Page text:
Chechen leader’s ‘dear’ nephew made head of seized Danone subsidiary in Russia

By Guy Faulconbridge

MOSCOW (Reuters) -A nephew of Chechen leader Ramzan Kadyrov has been appointed the new head of Russia’s Danone subsidiary after the Kremlin ordered the state to take temporary control of the French yoghurt maker’s business in Russia.

Since Russia invaded Ukraine in 2022, many Western companies have fled Russia and some assets have been put under state management, with close allies of President Vladimir Putin gaining day-to-day control.

According to a decree signed by Putin on Sunday, the state had taken control of Danone’s Russian subsidiary along with a brewer owned by beer company Carlsberg.

Yakub Zakriev, 32, a deputy prime minister of Chechnya and the republic’s agriculture minister, took the post of general director of Danone Russia on Tuesday, Interfax’s SPARK database of company disclosure documents in Russia showed.

The appointment was confirmed by Akhmed Dudayev, Chechnya’s minister for national policy, foreign relations and information.

“Choosing him as general director of Danone Russia shows that representatives of the team of Chechen President and Hero of Russia Ramzan Akhmatovich Kadyrov are talented and successful managers,” Dudayev said on his Telegram messaging app.

“He has a huge experience of working in the most responsible positions,” Dudayev said.

There was no comment from Zakriev. Danone declined to comment.

Kadyrov, a close ally of Putin, has referred on social media to Zakriev as his “dear nephew”. Zakriev is the son of Zulai, one of Kadyrov’s elder sisters, and studied economics at Moscow State University.

The appointment is another indicator of the scope of the transfer of assets underway in Russia since the invasion of Ukraine. It also indicates the clout of Kadyrov, the son of former Chechen President Akhmad Kadyrov who was assassinated in a 2004 bombing in Grozny.

Many investors say a new generation of tycoons is being created in Russia. Loyalty to the Kremlin is rewarded with effective control over assets that garner significant cash-flow and have major growth potential.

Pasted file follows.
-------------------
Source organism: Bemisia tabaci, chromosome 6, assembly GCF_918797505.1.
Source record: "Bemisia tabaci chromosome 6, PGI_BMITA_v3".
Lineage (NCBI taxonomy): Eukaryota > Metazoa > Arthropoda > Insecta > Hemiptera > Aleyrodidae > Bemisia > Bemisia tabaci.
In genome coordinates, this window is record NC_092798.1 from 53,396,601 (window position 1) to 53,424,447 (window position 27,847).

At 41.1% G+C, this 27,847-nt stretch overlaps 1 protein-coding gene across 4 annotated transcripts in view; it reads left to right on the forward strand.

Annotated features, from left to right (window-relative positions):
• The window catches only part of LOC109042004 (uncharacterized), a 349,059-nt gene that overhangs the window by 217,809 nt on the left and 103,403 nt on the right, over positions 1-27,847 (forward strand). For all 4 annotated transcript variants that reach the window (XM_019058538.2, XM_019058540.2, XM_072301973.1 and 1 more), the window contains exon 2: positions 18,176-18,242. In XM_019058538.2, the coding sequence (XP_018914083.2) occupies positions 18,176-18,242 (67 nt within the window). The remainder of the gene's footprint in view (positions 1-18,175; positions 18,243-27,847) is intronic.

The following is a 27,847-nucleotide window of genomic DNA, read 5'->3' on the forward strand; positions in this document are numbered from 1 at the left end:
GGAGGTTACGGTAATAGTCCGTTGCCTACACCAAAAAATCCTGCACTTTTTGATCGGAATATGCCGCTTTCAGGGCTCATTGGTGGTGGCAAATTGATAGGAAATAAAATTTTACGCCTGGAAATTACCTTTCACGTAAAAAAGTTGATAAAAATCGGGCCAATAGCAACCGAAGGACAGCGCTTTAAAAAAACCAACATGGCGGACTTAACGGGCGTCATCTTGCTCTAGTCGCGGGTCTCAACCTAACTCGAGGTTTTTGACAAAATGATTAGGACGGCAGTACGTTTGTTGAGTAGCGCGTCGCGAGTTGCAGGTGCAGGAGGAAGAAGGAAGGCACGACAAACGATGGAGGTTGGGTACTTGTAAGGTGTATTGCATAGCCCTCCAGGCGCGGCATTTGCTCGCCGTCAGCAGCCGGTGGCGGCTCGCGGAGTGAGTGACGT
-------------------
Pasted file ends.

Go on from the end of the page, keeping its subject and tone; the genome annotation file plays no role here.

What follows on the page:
Russia says it has been forced to act to ensure that operations continue at important businesses whose Western owners have declared they are exiting. But it may be difficult for investors to regain control of the assets.

“It may be difficult to wrest back control from the newly appointed new management, especially as we see in these cases, where the people appointed are well connected and powerful local players,” said Chris Weafer, chief executive of Macro-Advisory Ltd.

“We will undoubtedly see more of these actions. But there should, at least for now, be no threat to western companies which either have said they intend to stay in Russia or have specifically not said they are looking to exit.”

For Danone, the appointment of Kadyrov’s nephew marks the end of a 30-year Russian experiment. Paris-based Danone opened a dairy store near Red Square a year after the 1991 fall of the Soviet Union.

As the chaos of the 1990s calmed, Russia and the former Soviet Union was perceived as a major potential market.

Danone sought alliances with big local players during the boom years, eventually gaining at least a fifth of Russia’s dairy market until war intervened.

Danone said in October it would relinquish control of its dairy food business in Russia, which could have led to a write-off of up to 1 billion euros ($1.12 billion).

A source familiar with the matter said Danone was closely following the situation in Russia, with a focus on the safety of its 7,500 staff spread across 13 factories. Danone is reviewing legal options after the Russian seizure of its assets, the source added.


The invasion of Ukraine prompted the United States and its allies to impose severe sanctions on Russia and its business elite, steps Putin casts as a declaration of economic war.

Putin has said Russia does not need the West, will depend on its own vast resources and is pivoting to China and other powers.

His allies Yuri and Mikhail Kovalchuk have signalled their interest in Carlsberg’s Baltika subsidiary, which is based in St Petersburg, the Financial Times reported on Tuesday.

Taimuraz Bolloev, who ran Baltika from 1991 to 2004, was appointed its president, Baltika said.

Carlsberg said the implications of the development were unclear, saying it no longer retained control of Baltika’s management or operations following the presidential decree.

“The change to the management of Baltika Breweries has consequently been made without the knowledge or approval by Carlsberg Group,” it said.

Danish foreign minister Lars Lokke Rasmussen said it was “annoying” when companies like Carlsberg, “who were acting responsibly by winding down their business in Russia,” were being hampered.

“When Russia steps in and takes over Carlsberg’s Russian business, it’s a sign that companies can’t count on Russia either,” Lokke told the Danish broadcasting corporation DR.

(Reporting by Guy Faulconbridge in Moscow, Alexander Marrow in London, Dominique Vidalon in Paris, Lidia Kelly in Melbourne and Shubhendu Deshmukh in Bengaluru, additional reporting by Louise Rasmussen in Copenhagen; Editing by Stephen Coates and Angus MacSwan)